A couple of days ago General Electric announced that it was selling more than $30 billion of commercial loans to Wells Fargo. In the worst case, the relevant GE company might have to assign thousands of loan-related agreements to a Wells Fargo company — and that might require checking each of those agreements to be sure it didn’t have a provision requiring GE to get the borrower’s or guarantor’s consent before assigning the agreement. Such consents can be time-consuming to obtain, and might also be expensive if the consenting party sees the opportunity for a windfall.
I haven’t tried to find the details of how GE will effect the sell-off. I imagine that GE might simply sell a subsidiary to Wells Fargo (where the subsidiary owns the GE loan portfolio), possibly via a reverse triangular merger. That, though, brings to mind that some contracts include a requirement that Party A obtain Party B’s consent before any such transaction; if such a requirement were present in some of the GE loan agreements, then GE might still be faced with having to obtain consents.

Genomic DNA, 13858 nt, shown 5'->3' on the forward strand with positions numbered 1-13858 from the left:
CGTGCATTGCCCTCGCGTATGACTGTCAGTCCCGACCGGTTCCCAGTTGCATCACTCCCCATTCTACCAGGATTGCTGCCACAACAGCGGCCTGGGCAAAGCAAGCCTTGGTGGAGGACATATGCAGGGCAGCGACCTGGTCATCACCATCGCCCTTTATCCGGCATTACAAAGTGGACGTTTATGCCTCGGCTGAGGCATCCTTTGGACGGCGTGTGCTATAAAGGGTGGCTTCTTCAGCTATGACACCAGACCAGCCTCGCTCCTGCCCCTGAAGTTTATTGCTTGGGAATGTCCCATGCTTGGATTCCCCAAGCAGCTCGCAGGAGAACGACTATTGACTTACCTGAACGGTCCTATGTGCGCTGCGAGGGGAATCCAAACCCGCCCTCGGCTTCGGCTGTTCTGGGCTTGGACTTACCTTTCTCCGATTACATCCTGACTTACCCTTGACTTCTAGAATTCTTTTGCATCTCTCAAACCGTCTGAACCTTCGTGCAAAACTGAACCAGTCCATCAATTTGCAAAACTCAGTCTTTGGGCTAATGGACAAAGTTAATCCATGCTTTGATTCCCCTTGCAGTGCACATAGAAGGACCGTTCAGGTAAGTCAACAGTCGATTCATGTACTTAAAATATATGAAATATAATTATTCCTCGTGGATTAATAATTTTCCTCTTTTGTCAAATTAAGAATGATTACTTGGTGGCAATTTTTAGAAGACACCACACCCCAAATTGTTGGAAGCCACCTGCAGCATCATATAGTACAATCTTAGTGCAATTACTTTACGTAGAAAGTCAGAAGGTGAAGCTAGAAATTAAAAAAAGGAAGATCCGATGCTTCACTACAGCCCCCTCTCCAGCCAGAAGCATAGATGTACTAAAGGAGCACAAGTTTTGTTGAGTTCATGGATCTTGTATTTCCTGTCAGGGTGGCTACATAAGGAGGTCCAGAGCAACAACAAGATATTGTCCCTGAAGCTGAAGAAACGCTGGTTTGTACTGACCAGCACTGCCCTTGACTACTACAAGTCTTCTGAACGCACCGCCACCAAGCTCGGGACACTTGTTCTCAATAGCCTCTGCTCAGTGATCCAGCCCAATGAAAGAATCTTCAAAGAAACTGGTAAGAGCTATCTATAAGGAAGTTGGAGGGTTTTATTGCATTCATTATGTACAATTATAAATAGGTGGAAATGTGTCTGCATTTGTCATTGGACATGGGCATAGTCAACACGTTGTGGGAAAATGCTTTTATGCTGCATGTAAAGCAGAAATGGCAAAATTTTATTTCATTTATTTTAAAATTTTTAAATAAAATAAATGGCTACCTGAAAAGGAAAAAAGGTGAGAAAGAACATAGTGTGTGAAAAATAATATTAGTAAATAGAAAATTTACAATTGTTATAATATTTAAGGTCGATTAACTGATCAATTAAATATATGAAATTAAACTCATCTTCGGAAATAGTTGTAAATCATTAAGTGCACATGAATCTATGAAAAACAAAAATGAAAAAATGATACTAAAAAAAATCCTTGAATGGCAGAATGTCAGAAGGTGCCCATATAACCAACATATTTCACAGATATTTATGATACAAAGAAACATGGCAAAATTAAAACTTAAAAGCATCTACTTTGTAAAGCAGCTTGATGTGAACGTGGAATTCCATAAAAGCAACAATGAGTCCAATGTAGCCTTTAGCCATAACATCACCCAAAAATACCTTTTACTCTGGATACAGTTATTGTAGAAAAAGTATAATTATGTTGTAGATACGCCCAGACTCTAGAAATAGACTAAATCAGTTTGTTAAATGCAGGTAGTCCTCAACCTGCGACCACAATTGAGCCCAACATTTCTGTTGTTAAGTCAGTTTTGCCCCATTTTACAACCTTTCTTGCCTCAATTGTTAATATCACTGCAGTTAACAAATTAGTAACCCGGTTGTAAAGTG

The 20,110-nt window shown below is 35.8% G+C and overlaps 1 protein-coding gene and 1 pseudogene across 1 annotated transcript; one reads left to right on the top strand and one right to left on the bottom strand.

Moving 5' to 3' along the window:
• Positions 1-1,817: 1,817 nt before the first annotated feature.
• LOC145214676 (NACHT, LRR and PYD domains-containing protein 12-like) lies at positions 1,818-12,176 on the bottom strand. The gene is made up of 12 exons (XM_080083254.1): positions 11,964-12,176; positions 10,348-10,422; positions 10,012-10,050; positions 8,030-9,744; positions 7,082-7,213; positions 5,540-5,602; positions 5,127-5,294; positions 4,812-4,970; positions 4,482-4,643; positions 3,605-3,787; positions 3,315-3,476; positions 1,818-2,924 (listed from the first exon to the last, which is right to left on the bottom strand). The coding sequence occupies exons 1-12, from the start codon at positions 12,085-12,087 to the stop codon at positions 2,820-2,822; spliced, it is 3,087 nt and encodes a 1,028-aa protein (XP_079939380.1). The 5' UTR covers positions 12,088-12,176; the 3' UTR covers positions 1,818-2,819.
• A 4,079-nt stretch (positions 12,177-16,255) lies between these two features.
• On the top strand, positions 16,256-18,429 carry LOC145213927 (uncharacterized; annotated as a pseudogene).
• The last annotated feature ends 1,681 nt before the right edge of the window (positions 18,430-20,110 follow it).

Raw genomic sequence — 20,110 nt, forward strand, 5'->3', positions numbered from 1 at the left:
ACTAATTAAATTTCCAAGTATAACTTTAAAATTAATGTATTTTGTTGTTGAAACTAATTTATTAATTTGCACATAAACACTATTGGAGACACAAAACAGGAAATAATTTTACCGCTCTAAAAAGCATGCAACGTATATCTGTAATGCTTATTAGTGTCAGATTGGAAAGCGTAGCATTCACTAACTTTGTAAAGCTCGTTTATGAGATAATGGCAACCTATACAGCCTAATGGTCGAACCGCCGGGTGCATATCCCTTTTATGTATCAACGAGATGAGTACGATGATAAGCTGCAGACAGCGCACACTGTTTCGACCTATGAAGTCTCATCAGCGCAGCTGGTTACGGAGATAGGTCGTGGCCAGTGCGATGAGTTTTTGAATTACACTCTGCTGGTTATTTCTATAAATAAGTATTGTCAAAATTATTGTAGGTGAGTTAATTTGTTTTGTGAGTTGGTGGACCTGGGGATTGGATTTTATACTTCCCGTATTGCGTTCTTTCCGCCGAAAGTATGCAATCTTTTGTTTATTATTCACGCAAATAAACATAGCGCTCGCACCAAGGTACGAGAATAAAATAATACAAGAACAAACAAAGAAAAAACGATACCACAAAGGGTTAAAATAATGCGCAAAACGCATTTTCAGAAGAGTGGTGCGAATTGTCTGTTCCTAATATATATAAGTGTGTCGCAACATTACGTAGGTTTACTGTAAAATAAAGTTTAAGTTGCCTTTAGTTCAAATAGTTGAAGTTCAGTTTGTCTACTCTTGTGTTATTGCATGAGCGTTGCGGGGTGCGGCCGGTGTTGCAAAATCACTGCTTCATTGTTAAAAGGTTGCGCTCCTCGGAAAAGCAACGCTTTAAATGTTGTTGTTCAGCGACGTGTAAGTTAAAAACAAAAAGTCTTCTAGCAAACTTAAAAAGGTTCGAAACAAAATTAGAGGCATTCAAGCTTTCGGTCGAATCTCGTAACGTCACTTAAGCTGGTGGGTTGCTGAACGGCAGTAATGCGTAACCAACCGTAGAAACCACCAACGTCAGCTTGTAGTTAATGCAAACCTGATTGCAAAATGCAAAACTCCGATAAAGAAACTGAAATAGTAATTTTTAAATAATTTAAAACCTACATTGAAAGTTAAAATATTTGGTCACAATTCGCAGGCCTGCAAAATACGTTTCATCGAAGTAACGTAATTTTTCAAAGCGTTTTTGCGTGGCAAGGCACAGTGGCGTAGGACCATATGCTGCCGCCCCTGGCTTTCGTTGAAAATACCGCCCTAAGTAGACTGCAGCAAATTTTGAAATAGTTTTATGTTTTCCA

As a practical matter, of course, none of the above scenarios is likely to occur in the GE case. A sophisticated lender will normally have made sure that it’s free to assign its loan-related agreements whenever it wants. In fact, such a lender might well have included a provision in its loan-agreement forms, expressly stating that the lender had the unfettered right to assign the agreement.